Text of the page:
WASHINGTON D.C. (WDVM) — The Council of the District of Columbia voted on legislation that will protect residents from aggressive debt collection the country recovers from the pandemic.

On Tuesday, the council voted to expand the already existing debt collection law, which was originally adopted in the 1970s. Council Chairman Phil Mendelson says the district’s current debt collection law “provides far inferior protections than many states or even the federal Fair Debt Collection Practices Act.”

“Because we are lifting the public health emergency and there are in the public health emergency related legislation provisions on debt collection, this bill is taking the place of those protections,” Council Chairman Mendelson said during Tuesday’s meeting.

The new emergency legislation expands the definition of debt to include all consumer debt, including medical debt and credit card debt. It also aims to regulate debt collectors’ use of voicemails because the technology was not widely available when the original legislation was enacted in 1971.

Council Chairman Mendelson also highlighted that there there needs to be more extensive limitations on debt collectors as recommended by the consumer protection practices.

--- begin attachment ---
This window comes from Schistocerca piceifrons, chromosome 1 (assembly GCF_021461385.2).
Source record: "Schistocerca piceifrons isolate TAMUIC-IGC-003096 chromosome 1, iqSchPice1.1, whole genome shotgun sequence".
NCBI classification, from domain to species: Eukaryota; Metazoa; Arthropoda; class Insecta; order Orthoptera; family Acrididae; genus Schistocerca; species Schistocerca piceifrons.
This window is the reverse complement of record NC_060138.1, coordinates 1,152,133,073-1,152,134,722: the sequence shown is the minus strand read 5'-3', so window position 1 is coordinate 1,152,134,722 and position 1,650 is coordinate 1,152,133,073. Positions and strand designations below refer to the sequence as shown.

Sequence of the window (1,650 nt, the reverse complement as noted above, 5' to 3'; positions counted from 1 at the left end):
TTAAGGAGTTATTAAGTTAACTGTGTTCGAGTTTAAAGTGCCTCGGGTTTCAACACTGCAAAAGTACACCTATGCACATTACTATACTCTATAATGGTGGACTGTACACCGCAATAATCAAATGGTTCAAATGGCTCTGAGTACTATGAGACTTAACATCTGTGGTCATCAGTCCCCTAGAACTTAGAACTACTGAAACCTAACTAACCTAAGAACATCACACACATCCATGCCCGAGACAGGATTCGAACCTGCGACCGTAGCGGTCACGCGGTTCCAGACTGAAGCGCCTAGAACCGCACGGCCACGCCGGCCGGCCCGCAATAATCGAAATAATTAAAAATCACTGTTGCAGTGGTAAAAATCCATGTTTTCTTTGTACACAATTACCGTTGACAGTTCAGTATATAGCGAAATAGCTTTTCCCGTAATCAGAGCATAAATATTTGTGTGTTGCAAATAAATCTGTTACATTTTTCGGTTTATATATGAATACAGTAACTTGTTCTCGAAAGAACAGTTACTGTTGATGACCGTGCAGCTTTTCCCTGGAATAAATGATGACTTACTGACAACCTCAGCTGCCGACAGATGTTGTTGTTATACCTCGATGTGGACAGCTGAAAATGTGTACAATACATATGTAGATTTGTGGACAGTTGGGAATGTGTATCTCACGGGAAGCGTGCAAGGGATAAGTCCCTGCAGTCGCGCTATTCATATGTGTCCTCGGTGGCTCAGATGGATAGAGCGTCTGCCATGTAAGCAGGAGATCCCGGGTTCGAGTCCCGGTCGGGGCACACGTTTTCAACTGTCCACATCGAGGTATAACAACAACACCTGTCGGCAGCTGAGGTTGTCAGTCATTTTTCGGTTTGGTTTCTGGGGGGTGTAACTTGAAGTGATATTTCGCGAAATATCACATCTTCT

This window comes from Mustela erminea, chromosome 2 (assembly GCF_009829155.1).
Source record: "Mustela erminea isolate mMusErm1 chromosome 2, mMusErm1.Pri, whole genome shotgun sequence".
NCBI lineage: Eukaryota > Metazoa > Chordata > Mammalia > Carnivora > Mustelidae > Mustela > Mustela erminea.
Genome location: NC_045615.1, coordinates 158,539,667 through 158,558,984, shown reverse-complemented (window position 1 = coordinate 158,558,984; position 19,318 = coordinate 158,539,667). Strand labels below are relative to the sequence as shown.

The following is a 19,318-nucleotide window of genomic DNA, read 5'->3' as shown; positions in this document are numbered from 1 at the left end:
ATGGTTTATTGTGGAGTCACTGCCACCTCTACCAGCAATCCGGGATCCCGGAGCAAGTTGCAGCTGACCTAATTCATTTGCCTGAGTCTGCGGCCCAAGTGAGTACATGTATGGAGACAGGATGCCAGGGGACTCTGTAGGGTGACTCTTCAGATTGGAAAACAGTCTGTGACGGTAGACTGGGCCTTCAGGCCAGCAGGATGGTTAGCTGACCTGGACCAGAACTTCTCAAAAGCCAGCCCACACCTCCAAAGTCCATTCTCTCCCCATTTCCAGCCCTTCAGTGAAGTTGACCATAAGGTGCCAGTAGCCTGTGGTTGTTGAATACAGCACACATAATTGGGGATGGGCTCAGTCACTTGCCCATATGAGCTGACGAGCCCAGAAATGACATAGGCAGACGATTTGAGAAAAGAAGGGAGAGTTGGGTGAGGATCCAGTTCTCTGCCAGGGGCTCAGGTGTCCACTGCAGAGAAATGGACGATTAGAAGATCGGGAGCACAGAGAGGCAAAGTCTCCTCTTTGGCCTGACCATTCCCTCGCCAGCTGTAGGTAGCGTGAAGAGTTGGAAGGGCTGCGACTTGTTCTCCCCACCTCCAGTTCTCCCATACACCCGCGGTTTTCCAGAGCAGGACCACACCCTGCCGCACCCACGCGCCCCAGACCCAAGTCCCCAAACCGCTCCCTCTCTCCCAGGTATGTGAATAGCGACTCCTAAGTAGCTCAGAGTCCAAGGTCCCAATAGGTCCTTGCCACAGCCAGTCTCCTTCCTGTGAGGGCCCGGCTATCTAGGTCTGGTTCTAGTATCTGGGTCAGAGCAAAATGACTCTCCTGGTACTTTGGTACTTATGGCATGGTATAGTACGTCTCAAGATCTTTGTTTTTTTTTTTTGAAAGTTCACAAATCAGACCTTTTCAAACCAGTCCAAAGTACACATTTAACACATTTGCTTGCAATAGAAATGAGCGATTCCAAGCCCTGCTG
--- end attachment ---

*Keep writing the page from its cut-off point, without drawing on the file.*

The legislation would also prohibit excessive communications that would qualify as harassment, such as making more than three phone calls in a seven-day period. The legislation would also prohibit deceptive behaviors and expands upon the definition in the current law. Council Chairman cited the examples of a debt collector taking threatening action that is not legally allowed, threatening to disclose false information, or seeking to collect that debt from those with no legal obligation to pay it. The legislation goes so far as to prohibit debt collectors from seeking to collect debts owed by a deceased consumer.

The bill also defines the documentation that a debt buyer or a third party must obtain or possess before bring forward a claim. The bill also places a cap on attorney’s fees that must be paid by individual consumers, meaning a debt collector can’t recover more than 15% of the debt in attorney’s fees.

For the full copy of the legislation, please visit the Council of the District of Columbia website.